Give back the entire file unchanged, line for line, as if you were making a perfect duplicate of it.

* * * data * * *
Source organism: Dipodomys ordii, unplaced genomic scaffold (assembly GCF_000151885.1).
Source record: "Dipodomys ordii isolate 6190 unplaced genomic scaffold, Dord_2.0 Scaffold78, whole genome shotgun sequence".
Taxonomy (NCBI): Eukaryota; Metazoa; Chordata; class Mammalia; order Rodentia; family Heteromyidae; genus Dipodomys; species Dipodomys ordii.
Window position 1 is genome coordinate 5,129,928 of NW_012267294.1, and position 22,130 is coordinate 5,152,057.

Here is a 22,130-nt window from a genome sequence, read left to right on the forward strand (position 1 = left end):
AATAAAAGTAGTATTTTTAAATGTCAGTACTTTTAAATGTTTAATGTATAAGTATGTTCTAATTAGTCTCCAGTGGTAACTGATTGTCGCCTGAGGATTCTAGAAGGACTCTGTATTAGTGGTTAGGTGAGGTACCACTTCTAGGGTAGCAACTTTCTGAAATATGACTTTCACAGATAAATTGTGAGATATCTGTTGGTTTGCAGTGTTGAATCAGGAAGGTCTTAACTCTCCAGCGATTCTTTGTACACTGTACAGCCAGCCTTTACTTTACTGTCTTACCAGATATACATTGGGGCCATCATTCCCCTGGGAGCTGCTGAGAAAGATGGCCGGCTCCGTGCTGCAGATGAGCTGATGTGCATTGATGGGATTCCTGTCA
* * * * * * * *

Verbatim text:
Source organism: Dipodomys ordii, unplaced genomic scaffold (assembly GCF_000151885.1).
Source record: "Dipodomys ordii isolate 6190 unplaced genomic scaffold, Dord_2.0 Scaffold78, whole genome shotgun sequence".
Taxonomy (NCBI): Eukaryota; Metazoa; Chordata; class Mammalia; order Rodentia; family Heteromyidae; genus Dipodomys; species Dipodomys ordii.
Window position 1 is genome coordinate 5,129,928 of NW_012267294.1, and position 22,130 is coordinate 5,152,057.

Here is a 22,130-nt window from a genome sequence, read left to right on the forward strand (position 1 = left end):
AATAAAAGTAGTATTTTTAAATGTCAGTACTTTTAAATGTTTAATGTATAAGTATGTTCTAATTAGTCTCCAGTGGTAACTGATTGTCGCCTGAGGATTCTAGAAGGACTCTGTATTAGTGGTTAGGTGAGGTACCACTTCTAGGGTAGCAACTTTCTGAAATATGACTTTCACAGATAAATTGTGAGATATCTGTTGGTTTGCAGTGTTGAATCAGGAAGGTCTTAACTCTCCAGCGATTCTTTGTACACTGTACAGCCAGCCTTTACTTTACTGTCTTACCAGATATACATTGGGGCCATCATTCCCCTGGGAGCTGCTGAGAAAGATGGCCGGCTCCGTGCTGCAGATGAGCTGATGTGCATTGATGGGATTCCTGTCA